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About Shock Absorbers

Performance shock absorbers are an important upgrade for off-roaders because they ease the jostling that results from driving on uneven surfaces. They accomplish this task by absorbing energy from the springs, converting that energy into heat, and then dissipating the heat into the atmosphere. The result is reduced suspension movement, improved ride comfort, and better handling performance.

Truck shock absorber designs

Once you begin shopping for performance shocks, you’ll realize you have many choices. The various designs available include the same basic components: a piston or pistons, valve, and fluid. Basically, the piston responds to spring travel by moving through the fluid and displacing it through very small holes in the piston. The fluid creates resistance, which slows down the piston and, in turn, slows down the spring.

Common types of truck shock absorbers include:

  • Twin-tube shock absorber: A twin-tube shock absorber has an inner tube and an outer tube. The piston resides in the inner tube, and the outer tube stores extra fluid along with some air. As an off-roader, you should pay attention to the diameter of the piston, which is referred to as bore size. Truck shock absorbers often have a larger bore size, because this allows for greater absorption of the spring’s energy.
  • Gas-charged, twin-tube shock absorber: One drawback of the traditional twin-tube design is the tendency for the fluid and air to mix and create foam. Foam inhibits damping performance because it can be compressed. A gas-charged shock absorber addresses this issue by replacing the air in the outer tube with a charge of nitrogen.
  • Monotube shock absorber: A monotube shock has one tube and two pistons. One of these pistons works like the piston in a twin-tube design. The other is the dividing piston, which separates the fluid from a charge of nitrogen gas. This piston moves with the action of the piston rod, so that the pressure tube is always full. The monotube design is a popular truck shock absorber, because it can be mounted upside down and it runs cooler than a twin-tube shock.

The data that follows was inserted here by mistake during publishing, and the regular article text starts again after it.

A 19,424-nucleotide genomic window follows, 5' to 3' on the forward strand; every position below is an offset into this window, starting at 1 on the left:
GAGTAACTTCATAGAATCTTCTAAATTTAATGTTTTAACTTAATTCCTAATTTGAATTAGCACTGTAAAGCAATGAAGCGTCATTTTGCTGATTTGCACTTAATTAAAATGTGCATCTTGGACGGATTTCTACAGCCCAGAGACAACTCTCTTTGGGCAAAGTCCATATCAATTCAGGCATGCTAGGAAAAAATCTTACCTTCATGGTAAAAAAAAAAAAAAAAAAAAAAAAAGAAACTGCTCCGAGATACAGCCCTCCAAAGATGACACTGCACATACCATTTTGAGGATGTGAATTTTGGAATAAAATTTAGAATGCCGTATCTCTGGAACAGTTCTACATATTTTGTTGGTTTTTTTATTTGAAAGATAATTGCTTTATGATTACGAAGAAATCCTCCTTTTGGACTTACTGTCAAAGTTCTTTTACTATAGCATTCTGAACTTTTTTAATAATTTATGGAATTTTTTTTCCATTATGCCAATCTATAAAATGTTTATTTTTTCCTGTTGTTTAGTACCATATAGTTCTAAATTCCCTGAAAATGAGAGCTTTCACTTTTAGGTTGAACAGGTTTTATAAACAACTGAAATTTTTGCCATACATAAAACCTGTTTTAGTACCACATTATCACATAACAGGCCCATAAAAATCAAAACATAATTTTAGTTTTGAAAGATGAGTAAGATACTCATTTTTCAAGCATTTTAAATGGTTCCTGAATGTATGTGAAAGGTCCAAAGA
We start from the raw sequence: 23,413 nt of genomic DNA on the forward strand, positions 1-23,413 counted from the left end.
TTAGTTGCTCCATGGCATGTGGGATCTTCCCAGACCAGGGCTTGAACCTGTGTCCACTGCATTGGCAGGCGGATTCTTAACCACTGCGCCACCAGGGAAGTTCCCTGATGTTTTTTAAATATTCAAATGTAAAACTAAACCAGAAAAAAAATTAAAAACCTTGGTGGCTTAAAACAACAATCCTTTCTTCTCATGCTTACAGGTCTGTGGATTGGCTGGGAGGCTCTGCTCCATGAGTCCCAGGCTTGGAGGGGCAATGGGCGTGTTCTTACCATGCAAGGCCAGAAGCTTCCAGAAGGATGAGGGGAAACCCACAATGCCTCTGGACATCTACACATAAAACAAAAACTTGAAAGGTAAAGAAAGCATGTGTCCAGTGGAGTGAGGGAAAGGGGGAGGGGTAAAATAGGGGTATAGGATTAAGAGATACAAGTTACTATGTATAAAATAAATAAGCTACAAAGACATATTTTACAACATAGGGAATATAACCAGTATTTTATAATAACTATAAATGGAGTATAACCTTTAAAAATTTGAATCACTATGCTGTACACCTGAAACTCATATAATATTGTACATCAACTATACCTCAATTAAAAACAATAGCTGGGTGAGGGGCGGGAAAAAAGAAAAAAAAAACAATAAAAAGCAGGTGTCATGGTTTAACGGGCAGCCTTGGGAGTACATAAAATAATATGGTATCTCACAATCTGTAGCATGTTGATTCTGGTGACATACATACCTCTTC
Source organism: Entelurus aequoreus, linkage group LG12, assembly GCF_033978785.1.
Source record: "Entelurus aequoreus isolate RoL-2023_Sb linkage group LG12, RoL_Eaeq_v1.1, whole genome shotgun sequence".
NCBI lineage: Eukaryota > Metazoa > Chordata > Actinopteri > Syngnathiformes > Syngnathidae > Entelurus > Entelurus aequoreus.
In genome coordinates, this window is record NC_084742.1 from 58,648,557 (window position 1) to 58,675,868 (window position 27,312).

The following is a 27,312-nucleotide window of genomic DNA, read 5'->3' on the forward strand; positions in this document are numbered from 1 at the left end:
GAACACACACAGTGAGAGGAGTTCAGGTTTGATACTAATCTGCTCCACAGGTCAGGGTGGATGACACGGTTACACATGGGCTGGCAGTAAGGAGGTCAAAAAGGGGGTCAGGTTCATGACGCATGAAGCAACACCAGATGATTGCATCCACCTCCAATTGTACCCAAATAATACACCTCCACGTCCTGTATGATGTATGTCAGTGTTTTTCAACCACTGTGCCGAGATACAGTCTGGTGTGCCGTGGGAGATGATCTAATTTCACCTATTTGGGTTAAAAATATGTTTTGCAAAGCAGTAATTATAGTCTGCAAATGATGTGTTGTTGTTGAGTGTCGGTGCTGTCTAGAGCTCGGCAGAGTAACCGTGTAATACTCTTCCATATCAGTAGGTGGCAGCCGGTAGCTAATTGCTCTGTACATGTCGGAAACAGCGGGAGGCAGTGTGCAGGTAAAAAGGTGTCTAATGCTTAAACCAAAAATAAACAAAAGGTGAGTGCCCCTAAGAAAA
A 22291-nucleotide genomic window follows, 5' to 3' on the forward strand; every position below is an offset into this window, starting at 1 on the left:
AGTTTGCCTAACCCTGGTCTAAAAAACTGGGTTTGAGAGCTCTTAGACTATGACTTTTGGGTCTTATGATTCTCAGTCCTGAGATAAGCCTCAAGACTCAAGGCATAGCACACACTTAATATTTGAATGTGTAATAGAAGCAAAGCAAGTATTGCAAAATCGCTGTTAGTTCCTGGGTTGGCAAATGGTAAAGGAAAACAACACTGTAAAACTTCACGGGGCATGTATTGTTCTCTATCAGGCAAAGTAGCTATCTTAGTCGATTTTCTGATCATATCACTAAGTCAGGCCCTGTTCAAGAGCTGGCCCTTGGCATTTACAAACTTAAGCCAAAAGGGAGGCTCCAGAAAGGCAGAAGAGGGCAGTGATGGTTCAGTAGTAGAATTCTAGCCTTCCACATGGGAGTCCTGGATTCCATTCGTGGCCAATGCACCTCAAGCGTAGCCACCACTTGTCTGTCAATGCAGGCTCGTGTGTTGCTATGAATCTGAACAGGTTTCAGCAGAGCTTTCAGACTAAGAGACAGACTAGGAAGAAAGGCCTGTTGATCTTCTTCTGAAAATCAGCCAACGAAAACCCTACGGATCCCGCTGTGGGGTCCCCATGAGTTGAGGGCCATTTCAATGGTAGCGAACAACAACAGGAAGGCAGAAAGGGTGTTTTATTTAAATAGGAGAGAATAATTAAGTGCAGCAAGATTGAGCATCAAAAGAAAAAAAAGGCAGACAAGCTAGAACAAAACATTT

• Reservoir shocks: A reservoir shock absorber features a main shock body that is completely filled with fluid, plus an external reservoir that holds pressurized air or nitrogen. When the shock piston compresses, the fluid is pushed against the pressurized gas in the reservoir, which resists the movement and effectively dampens the action of the springs.
  • Coilover shocks: Coilover shocks feature a coil spring around the shock body. The spring supports the vehicle’s weight and controls suspension movement. Many coilover shocks have the added functionality of adjustability; they can be used to adjust the truck’s ride height as well as damping performance.

Choosing truck shock absorbers

Twin-tube shock absorbers are appropriate for highway drivers and infrequent off-roaders. But if you hit the trails often and tend to travel at higher rates of speed, you’ll benefit from an upgrade to monotube or reservoir shocks. Coilover shocks are often the right choice for towing/load-carrying applications, because they provide extra support for the rig’s weight.

4 Wheel Parts has a complete selection of truck shock absorbers, from twin-tube to coilover designs. Browse shock absorbers now to find the right option for your truck.

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